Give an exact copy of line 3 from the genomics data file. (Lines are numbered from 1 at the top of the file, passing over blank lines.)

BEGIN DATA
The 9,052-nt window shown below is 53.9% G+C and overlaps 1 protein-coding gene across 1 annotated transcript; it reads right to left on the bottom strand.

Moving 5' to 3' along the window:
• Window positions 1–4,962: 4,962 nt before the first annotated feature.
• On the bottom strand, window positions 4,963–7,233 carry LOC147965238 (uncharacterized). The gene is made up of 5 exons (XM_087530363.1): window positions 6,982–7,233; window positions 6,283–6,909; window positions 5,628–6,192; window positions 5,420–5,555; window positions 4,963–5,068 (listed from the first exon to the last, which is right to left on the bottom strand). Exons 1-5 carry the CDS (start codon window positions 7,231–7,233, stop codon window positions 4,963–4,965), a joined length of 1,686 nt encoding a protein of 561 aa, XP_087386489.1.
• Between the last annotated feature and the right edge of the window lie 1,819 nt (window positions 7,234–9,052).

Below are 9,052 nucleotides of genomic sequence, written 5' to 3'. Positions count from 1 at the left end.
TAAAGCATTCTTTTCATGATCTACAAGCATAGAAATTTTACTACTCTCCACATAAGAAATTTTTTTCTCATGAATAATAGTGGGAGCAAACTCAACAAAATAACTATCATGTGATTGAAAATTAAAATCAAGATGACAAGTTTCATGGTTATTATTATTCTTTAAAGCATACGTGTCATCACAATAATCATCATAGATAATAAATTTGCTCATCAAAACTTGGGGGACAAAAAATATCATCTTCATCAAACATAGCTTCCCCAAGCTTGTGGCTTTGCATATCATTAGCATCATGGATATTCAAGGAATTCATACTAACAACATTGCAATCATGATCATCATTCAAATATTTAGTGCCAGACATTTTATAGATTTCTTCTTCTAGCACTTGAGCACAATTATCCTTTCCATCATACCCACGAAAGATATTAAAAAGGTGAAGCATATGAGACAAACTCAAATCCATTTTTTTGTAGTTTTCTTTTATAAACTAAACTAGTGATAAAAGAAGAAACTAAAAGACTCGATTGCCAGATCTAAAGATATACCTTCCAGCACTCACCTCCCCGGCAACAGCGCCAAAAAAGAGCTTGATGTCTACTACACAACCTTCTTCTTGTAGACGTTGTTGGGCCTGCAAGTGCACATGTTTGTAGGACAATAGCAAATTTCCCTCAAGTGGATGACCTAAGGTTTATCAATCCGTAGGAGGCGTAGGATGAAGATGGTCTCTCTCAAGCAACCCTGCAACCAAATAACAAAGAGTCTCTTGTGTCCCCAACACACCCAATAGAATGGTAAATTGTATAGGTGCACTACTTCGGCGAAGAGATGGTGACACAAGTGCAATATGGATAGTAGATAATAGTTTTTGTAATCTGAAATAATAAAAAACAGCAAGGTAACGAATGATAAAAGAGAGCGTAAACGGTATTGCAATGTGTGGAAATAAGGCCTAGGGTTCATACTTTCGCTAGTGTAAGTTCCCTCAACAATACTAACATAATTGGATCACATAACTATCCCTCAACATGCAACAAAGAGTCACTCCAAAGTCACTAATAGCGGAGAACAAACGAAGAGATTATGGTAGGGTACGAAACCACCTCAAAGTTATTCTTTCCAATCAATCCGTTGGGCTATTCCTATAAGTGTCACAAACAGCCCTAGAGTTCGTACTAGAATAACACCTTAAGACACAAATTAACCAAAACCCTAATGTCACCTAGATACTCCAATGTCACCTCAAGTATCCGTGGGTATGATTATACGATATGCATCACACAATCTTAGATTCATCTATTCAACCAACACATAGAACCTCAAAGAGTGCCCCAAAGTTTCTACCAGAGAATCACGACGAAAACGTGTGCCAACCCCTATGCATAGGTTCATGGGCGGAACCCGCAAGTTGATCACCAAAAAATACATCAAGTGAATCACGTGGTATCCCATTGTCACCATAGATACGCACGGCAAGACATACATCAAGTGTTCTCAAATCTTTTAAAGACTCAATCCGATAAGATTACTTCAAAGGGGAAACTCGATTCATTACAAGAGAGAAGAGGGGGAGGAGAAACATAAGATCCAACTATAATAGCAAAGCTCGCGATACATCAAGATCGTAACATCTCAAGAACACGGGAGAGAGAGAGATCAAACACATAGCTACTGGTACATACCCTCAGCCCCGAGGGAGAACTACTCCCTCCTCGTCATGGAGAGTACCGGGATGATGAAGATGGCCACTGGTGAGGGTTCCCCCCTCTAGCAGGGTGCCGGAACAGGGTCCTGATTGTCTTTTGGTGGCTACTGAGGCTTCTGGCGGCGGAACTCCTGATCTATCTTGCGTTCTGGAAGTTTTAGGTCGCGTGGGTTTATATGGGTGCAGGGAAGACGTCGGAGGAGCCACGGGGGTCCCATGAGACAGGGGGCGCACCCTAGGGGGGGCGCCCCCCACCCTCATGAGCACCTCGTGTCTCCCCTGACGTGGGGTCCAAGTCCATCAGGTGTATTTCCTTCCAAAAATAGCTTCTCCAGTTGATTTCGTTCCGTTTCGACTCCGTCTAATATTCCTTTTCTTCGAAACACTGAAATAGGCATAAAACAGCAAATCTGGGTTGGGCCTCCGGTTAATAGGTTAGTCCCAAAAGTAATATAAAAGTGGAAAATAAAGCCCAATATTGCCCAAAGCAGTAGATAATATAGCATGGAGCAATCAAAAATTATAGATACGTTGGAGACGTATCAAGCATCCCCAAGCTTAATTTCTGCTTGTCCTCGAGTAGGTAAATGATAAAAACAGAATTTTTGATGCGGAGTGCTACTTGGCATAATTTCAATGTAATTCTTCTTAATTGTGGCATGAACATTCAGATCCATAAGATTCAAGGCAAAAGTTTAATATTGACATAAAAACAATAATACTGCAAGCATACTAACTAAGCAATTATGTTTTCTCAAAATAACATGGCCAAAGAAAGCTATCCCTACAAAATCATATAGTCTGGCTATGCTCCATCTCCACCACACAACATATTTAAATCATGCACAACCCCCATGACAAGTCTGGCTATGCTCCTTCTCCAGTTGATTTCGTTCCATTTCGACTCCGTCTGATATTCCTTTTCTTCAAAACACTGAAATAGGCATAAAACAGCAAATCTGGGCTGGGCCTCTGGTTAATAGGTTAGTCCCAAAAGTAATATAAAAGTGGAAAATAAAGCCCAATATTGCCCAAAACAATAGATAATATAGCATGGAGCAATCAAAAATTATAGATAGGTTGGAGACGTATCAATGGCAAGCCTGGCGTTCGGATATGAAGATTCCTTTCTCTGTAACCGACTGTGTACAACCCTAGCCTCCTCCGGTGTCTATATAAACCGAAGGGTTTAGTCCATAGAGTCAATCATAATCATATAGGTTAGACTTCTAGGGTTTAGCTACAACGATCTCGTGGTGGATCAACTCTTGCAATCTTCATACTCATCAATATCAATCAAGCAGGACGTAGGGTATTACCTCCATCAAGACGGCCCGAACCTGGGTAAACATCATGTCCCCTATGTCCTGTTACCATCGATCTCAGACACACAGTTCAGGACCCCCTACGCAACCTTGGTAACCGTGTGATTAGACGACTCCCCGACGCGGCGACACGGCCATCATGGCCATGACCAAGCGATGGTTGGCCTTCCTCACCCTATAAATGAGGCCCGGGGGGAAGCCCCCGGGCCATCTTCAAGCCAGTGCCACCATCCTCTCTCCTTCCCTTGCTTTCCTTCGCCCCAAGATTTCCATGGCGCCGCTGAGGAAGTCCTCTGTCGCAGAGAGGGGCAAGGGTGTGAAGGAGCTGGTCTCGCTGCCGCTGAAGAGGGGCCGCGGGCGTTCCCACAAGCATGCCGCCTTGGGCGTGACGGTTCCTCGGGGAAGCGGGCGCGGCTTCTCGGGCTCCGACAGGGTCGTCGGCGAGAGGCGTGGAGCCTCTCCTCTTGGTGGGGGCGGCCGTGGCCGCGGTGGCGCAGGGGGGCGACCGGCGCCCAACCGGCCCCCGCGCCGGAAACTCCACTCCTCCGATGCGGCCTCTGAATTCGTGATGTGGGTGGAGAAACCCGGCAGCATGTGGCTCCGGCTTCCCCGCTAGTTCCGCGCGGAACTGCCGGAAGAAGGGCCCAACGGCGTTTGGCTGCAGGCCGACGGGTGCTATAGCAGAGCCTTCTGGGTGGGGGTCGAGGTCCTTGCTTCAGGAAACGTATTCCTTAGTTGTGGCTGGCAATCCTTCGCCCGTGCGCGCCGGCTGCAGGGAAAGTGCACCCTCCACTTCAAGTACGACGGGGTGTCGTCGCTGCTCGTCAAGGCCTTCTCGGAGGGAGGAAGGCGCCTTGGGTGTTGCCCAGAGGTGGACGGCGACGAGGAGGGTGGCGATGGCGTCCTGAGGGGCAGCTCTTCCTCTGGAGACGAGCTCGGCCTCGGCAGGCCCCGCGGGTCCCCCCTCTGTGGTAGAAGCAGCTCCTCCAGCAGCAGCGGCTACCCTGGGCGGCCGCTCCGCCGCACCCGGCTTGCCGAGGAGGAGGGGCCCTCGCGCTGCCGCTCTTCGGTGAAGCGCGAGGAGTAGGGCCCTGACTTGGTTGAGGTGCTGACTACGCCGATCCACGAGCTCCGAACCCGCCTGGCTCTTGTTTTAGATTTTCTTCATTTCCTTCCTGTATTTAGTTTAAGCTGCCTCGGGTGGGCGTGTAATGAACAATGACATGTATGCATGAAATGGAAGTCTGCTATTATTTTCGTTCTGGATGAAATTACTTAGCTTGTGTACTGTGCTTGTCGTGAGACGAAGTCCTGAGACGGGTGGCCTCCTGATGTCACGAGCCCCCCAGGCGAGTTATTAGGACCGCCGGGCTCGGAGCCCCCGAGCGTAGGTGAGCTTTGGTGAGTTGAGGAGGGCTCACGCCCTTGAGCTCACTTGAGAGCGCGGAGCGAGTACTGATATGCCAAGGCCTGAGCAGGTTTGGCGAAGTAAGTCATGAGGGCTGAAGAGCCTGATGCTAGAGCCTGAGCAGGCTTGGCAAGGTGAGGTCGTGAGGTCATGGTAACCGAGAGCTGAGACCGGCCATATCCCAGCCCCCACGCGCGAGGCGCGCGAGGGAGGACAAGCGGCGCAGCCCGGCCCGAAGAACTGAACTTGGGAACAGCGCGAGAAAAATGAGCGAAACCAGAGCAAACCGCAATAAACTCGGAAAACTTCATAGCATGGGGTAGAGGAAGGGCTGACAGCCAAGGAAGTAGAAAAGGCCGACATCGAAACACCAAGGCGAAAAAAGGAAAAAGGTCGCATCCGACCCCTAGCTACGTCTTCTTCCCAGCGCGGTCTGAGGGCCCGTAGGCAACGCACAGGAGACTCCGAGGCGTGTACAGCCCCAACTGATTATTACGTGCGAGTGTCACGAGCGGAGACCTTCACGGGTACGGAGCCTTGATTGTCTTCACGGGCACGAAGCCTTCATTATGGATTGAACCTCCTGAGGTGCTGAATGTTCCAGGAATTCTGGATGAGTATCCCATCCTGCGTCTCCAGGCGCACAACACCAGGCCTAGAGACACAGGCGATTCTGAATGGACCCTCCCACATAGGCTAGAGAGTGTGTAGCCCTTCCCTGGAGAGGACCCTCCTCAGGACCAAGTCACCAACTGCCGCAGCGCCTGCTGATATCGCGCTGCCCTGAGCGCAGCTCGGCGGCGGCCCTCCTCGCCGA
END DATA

• Window positions 1–4,962: 4,962 nt before the first annotated feature.